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11 Divisive Horror Movies That Critics Loved But Audiences Slayed

Too weird? Too slow? Too scary? For some reason, these horror greats left some audiences cold.

by | June 18, 2018 | Comments

It’s always nice when (mostly) everyone is unanimous about a movie’s quality, and it’s also sort of fun when (just about) everyone dislikes the same movie – but there’s something really fascinating about that middle ground. Hereditary defied box office expectations its opening weekend, riding on a wave of critical adulation that had started at Sundance. But when audiences finally caught up with Ari Aster’s much-hyped film, not everyone was loving it quite as much as the critics – the film has a Tomatometer score of 91% but an Audience Score of 56%, with an average audience rating of 3.2 out of 5.

Hereditary is not the first horror movie to polarize in this way, and it won’t be the last. With the industry wondering what exactly it was that divided critics and audiences about the film, we pulled data on other horror flicks with high Tomatometer ratings and low Audience Scores to see if there are any commonalities. So, let’s take a look at some of the most divisive horror films to ever grace the vines of the tomato patch. And if it turns out you agree more with the Audience Score, check out our companion list of horror movies audiences loved but critics savaged.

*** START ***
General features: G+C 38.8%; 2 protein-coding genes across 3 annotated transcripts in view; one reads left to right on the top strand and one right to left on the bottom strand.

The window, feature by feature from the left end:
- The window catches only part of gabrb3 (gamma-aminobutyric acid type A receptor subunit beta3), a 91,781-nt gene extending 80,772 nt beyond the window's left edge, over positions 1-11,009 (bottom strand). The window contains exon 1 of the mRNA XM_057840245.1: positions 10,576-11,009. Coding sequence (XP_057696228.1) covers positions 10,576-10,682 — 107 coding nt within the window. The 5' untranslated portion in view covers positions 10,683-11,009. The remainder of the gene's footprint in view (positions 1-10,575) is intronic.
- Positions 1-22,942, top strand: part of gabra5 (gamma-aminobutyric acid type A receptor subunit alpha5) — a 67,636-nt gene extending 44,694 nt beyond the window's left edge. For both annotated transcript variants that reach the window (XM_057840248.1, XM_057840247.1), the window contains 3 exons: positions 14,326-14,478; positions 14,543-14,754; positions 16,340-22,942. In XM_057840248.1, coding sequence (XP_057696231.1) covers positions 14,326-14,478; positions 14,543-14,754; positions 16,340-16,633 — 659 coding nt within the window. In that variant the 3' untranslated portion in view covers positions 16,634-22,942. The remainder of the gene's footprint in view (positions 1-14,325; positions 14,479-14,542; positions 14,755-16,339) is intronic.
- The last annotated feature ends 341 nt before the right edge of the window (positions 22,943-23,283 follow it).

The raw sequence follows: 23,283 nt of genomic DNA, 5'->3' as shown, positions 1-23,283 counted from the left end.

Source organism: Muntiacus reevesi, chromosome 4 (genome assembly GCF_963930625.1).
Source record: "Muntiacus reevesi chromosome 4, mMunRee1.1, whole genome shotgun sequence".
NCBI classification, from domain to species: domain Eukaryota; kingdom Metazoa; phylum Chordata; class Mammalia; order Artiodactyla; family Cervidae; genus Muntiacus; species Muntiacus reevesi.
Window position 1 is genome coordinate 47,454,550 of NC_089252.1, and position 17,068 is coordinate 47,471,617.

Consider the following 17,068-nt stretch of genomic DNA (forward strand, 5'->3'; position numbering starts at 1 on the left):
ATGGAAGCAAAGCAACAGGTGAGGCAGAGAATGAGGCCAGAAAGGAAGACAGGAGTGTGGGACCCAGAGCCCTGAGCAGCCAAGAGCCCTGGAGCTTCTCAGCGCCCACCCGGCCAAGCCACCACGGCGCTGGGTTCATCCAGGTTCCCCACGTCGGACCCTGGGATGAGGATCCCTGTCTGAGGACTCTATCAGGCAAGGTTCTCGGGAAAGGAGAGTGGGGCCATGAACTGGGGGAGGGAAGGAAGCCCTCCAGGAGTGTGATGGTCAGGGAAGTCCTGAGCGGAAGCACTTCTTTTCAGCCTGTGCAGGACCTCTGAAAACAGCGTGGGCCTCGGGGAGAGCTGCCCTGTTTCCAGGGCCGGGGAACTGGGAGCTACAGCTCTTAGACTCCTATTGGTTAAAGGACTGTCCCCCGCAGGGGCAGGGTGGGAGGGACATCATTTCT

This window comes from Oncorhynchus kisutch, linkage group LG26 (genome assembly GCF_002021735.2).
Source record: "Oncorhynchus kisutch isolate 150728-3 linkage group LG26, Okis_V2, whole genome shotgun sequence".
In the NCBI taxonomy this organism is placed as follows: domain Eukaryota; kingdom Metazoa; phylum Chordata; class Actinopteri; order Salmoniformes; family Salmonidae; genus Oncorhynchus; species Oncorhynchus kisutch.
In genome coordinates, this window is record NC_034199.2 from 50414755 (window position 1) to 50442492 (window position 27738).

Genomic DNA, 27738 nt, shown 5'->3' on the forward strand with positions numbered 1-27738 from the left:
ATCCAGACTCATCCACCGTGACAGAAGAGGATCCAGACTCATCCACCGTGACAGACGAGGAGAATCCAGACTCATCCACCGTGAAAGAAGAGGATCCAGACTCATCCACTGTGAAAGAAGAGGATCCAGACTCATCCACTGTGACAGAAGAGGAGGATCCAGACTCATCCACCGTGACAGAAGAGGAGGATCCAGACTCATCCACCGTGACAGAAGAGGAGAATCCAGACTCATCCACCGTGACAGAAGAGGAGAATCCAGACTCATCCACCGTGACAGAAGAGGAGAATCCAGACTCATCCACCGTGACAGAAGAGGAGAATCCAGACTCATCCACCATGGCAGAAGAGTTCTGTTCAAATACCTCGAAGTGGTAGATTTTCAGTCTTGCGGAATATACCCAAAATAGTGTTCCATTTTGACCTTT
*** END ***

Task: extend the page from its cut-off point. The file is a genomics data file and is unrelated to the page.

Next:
The Witch (2016) 90%

Audience Score: 57%
Divide: 34 percentage points

Ah, the double-edged sword of early festival reviews. On one hand you definitely want that positive buzz. On the other hand those early reviews sometimes generate “overhype,” which is nothing any filmmaker wants to deal with. This was the case for The Witch, which premiered to acclaim at Sundance in January 2015; much like Hereditary, its slow-paced terror split audiences when it finally bowed at the multiplexes.


We Are What We Are (2013) 86%

Audience Score: 49%
Divide: 37 points

This stark and disturbing remake of a Mexican horror film of the same name comes from Jim Mickle, who’d go on to deliver fantastic productions like Cold in July and the Hap and Leonard TV series – but it doesn’t seem like audiences enjoyed this effort as much as critics did. Movies about cannibalism are frequently very divisive, for obvious reasons.


The Innkeepers (2012) 79%

Audience Score: 42%
Divide: 37 points

Indie veteran Ti West is no stranger to splitting audiences down the middle. (His second feature, Trigger Man, scored a 90% Tomatometer but an Audience Score of just 45%, and even his awesome The House of the Devil has a ratio of 86 to 63!). But it’s a little strange to notice the wide disparity in scores on this fine, freaky, dryly funny horror flick. Perhaps it’s something about that “slow burn” that sometimes irritates general audiences.


We Are Still Here (2015) 95%

Audience Score: 48%
Divide: 47 points

Critics and festivalgoers had a ball with this old-fashioned throwback to campfire tales, monster movies, and Lucio Fulci splatter, but the charms of this horror cocktail seem to have been lost on a chunk of the viewing audience. Suffice to say that this movie works best for those who appreciate obscure TV movies from the 1970s.